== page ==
Larsa

North Sulphur River Directions Please?

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Ok I know its in or near Ladonia but I dont see a single river on google maps. I also have no clue where we would need to drive to get there. I wanna go there and fossil hunt with my BF so I can finally find a darn mosasaur tooth or at least a vert. I need some cool Texas fossils!!! Thanks : )

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go up 34 about 5 minutes north of Ladonia and you will intersect the river.

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Larsa...

There are a number of bridges over the Sulphur River that you can visit. For me...from the Dallas area...it is easiest to take I-30 East to Greenville and take Hwy 34 N through Wolfe City and on to Ladonia. Continue N on 34 until you reach the bridge over the river. Another bridge that is often productive is at Ben Franklin. You can take FM64 East out of Ladonia to Pecan Gap. From Pecan Gap...take FM128 East to Ben Franklin and take FM38 out of Ben Franklin to the bridge. Yet another popular bridge is South of Paris on Hwy 19/24. There are a couple of routes you can take from Ben Franklin if you want to hit this one as well. Get yourself a decent Texas road map and you shouldn't have any trouble finding these bridges.

Good luck!

Joe

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Ah cool thanks guys! Bridges are good. I do have a few questions if thats ok...

Are there any gators or venomous snakes in/ near the river? ( cant risk loosing my man! )

Are cephalopod and mosasaur fossils found everywhere around the entire river or specific areas only? ( example: my luck at post oak creek lead me to only one good spot for teeth and other cool fossils but millions of common lopha oysters are found litterally everywhere in creek!)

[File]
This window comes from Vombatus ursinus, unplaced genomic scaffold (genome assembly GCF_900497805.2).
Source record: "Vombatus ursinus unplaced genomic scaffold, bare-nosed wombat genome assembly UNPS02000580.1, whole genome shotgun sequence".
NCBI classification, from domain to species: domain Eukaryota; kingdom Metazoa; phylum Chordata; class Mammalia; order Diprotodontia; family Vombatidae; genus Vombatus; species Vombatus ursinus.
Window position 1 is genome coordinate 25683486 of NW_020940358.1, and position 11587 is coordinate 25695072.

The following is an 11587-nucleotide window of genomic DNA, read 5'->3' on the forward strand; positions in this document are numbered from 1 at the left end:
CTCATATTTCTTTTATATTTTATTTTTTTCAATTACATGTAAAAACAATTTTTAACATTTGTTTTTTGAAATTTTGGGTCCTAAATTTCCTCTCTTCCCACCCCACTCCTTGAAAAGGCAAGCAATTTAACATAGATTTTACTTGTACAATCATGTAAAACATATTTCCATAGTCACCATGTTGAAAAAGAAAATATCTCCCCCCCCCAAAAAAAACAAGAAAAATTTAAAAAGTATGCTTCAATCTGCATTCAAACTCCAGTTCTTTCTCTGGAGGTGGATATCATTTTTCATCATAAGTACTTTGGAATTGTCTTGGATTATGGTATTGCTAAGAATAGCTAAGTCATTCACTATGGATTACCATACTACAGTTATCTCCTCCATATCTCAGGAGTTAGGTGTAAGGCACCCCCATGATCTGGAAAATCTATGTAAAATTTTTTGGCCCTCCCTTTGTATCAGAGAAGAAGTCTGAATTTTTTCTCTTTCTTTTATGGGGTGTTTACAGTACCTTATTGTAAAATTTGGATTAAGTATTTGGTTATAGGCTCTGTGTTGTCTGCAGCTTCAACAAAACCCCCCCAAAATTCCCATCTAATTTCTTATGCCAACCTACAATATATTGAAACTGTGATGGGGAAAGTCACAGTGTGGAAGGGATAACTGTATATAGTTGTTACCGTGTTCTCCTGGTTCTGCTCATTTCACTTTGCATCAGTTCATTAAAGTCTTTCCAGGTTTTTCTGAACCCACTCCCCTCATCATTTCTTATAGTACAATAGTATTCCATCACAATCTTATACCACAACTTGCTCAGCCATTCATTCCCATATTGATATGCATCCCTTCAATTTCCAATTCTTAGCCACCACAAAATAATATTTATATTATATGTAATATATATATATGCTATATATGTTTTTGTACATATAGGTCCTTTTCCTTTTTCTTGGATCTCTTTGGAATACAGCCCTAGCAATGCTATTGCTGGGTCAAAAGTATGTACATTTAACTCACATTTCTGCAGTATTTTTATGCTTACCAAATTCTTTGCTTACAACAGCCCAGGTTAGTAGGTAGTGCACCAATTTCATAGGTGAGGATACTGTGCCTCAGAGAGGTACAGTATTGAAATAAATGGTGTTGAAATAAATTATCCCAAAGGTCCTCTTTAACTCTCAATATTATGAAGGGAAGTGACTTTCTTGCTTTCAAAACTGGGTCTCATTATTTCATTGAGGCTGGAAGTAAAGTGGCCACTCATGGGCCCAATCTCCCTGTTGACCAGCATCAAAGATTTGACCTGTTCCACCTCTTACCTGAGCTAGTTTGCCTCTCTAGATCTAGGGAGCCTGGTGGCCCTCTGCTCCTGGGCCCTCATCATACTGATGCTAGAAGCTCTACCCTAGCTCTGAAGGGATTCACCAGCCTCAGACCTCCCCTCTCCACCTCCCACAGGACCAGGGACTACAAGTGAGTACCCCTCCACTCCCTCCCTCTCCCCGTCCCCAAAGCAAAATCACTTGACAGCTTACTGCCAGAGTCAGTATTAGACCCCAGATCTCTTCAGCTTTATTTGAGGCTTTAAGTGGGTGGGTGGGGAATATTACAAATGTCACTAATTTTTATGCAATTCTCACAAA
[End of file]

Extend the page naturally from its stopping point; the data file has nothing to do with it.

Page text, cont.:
Also, what specific Cretaceous formation is this?

Edited by Larsa

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Search the gravel bars and the ozan where it is exposed. Look for the red chunks of ozan with black phosphatized nodules in them. You never know where you may find fossils at the NSR.

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Also, what specific Cretaceous formation is this?

The Sulphur River drainage basin is Upper Cretaceous /Gulfian and lies within the Taylor Group

which consists of the;

Ozan fm = Ko

Wolf City formation =Kwc

Pecan Gap chalk =Kpg

Marlbrook Marl =Kmb

You can type any of these formations in your web browser and get detailed descriptions on each.

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Had a feeling it was Ozan. Thanks guys! Seriously are there any water moccasins, copperheads, or rattle snakes? :S

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Had a feeling it was Ozan. Thanks guys! Seriously are there any water moccasins, copperheads, or rattle snakes? :S